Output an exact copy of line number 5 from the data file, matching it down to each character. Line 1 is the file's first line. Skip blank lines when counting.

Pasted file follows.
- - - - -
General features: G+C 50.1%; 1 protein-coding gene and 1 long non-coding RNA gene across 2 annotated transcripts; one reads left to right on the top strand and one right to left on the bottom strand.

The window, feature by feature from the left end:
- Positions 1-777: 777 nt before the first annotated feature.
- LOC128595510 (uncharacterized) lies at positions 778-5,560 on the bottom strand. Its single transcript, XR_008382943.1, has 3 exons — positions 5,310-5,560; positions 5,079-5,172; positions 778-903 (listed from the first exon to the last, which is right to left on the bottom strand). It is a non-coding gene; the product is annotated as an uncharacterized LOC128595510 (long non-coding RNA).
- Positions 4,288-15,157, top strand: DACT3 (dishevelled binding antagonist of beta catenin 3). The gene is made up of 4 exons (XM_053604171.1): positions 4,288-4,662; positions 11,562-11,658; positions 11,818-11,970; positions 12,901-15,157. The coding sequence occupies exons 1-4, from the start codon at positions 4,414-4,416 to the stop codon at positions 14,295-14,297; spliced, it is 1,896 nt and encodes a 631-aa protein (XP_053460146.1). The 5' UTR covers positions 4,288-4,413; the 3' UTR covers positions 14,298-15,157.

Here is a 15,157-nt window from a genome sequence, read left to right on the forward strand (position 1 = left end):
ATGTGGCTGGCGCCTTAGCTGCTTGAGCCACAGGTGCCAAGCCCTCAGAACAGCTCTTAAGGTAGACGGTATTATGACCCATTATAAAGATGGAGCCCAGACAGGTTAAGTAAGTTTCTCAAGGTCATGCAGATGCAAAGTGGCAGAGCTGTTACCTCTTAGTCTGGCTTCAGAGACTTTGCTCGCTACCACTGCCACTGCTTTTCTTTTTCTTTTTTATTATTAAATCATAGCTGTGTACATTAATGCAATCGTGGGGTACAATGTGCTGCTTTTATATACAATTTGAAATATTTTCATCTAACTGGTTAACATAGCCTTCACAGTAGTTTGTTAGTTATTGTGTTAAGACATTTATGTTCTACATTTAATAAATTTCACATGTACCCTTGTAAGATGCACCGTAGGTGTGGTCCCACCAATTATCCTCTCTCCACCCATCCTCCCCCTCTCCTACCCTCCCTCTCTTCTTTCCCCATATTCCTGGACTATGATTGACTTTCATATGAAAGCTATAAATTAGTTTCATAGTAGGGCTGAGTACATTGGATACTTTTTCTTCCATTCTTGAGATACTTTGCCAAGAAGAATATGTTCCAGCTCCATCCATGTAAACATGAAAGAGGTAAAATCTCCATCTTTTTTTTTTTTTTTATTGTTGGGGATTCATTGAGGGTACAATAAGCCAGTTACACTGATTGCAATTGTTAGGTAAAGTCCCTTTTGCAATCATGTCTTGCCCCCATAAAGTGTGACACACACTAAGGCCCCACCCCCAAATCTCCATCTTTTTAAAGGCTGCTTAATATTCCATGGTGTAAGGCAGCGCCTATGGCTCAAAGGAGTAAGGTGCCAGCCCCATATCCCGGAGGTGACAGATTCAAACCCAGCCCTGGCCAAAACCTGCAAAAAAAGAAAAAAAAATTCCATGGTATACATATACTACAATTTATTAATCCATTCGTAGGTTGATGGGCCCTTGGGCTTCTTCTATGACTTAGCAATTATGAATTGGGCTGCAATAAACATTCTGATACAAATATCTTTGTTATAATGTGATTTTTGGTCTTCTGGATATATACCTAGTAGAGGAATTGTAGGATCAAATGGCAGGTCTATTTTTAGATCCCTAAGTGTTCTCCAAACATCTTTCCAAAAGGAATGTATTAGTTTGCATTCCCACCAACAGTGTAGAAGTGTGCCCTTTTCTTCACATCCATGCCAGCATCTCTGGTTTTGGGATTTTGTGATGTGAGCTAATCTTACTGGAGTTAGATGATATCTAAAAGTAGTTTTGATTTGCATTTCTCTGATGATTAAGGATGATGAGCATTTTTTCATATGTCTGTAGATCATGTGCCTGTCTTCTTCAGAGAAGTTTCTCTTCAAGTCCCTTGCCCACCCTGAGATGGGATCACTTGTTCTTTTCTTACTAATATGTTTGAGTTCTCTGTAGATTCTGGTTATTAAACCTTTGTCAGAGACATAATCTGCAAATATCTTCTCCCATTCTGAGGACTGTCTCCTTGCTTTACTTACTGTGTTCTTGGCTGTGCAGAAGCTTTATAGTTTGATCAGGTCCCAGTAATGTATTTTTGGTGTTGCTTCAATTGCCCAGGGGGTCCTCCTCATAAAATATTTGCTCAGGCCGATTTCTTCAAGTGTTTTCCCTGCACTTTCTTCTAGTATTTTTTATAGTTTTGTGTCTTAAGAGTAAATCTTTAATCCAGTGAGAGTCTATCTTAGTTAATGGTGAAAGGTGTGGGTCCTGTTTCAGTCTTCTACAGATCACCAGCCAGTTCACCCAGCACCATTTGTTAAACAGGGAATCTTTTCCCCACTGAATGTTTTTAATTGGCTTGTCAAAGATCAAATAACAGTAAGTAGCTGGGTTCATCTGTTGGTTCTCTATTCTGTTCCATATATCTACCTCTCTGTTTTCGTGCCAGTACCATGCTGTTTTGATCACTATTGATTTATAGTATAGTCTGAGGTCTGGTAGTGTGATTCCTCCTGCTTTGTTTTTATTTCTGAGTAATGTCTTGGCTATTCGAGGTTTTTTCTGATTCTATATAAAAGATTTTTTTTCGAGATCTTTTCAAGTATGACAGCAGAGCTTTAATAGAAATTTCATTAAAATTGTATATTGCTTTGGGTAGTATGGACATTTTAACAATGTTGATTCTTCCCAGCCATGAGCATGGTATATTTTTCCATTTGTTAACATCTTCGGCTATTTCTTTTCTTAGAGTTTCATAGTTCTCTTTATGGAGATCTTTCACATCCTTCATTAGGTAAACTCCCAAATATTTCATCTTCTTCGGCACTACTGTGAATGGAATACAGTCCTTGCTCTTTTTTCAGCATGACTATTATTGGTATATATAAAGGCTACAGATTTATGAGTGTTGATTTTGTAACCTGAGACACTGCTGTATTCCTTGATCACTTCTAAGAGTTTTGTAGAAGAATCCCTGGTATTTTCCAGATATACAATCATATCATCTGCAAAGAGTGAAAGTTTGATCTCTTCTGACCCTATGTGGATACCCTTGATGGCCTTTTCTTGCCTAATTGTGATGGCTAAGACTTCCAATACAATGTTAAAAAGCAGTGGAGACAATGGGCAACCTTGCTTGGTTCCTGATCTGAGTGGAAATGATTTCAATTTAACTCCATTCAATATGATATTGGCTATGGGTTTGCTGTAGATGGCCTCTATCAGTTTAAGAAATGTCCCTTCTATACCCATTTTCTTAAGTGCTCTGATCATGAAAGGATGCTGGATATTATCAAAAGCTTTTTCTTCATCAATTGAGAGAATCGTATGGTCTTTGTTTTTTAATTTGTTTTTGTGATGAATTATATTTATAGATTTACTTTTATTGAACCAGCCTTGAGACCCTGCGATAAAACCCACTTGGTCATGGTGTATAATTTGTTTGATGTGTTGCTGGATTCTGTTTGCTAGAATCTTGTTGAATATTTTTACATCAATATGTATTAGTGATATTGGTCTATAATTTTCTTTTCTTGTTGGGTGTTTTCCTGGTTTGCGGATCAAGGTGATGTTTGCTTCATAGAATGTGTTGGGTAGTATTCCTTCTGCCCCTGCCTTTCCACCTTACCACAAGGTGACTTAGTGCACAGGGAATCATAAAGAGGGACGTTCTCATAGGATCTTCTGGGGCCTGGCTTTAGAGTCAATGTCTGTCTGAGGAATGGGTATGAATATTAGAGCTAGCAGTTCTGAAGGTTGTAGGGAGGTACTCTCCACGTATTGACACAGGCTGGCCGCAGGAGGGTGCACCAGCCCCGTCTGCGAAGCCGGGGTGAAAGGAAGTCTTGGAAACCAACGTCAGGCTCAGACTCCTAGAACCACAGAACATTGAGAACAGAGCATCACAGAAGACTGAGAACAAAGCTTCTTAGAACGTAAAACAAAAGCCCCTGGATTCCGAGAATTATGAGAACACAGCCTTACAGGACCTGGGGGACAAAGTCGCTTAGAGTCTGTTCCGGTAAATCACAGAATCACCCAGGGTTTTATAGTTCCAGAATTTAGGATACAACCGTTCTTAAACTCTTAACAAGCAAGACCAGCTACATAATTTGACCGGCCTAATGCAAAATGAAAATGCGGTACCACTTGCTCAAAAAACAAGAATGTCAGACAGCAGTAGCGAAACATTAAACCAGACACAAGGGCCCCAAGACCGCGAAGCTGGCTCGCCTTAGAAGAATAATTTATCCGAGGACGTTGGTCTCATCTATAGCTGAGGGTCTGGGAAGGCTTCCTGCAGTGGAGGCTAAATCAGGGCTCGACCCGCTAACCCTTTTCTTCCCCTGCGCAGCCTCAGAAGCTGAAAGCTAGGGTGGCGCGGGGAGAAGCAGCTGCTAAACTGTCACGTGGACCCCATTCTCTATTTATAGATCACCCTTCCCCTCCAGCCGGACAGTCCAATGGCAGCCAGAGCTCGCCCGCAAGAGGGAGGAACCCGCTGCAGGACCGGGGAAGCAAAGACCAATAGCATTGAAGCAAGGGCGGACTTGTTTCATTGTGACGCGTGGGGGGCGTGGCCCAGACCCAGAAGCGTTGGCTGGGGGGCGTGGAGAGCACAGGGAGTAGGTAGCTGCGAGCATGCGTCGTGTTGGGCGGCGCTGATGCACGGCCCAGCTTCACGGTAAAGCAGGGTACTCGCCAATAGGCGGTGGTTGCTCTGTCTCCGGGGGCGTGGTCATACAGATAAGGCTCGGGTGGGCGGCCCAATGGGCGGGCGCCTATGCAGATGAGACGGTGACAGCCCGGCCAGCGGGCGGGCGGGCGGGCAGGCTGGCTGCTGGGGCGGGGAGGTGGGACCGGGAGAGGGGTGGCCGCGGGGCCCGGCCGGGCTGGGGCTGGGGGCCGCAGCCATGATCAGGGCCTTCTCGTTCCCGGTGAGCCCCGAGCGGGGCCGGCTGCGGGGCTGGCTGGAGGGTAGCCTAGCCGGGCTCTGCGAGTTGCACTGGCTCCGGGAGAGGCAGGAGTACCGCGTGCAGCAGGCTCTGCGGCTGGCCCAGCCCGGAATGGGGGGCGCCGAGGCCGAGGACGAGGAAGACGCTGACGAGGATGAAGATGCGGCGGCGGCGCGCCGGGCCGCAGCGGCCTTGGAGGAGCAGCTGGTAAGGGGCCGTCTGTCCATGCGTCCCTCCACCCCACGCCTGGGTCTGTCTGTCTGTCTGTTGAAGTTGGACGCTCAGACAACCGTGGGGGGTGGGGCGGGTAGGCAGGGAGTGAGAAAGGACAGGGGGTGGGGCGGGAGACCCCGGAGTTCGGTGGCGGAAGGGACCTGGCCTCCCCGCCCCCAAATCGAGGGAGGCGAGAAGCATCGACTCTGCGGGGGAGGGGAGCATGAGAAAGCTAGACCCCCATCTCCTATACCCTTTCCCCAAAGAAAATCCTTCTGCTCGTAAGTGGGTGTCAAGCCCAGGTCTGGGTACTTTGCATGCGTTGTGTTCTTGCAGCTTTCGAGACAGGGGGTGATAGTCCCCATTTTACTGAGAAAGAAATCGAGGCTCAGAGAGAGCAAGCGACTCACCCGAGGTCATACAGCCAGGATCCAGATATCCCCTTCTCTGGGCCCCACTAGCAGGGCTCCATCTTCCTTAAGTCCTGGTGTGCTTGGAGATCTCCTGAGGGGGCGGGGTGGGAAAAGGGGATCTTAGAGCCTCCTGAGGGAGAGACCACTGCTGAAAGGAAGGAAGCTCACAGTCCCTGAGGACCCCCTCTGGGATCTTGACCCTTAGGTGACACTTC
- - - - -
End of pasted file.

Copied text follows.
- Positions 4,288-15,157, top strand: DACT3 (dishevelled binding antagonist of beta catenin 3). The gene is made up of 4 exons (XM_053604171.1): positions 4,288-4,662; positions 11,562-11,658; positions 11,818-11,970; positions 12,901-15,157. The coding sequence occupies exons 1-4, from the start codon at positions 4,414-4,416 to the stop codon at positions 14,295-14,297; spliced, it is 1,896 nt and encodes a 631-aa protein (XP_053460146.1). The 5' UTR covers positions 4,288-4,413; the 3' UTR covers positions 14,298-15,157.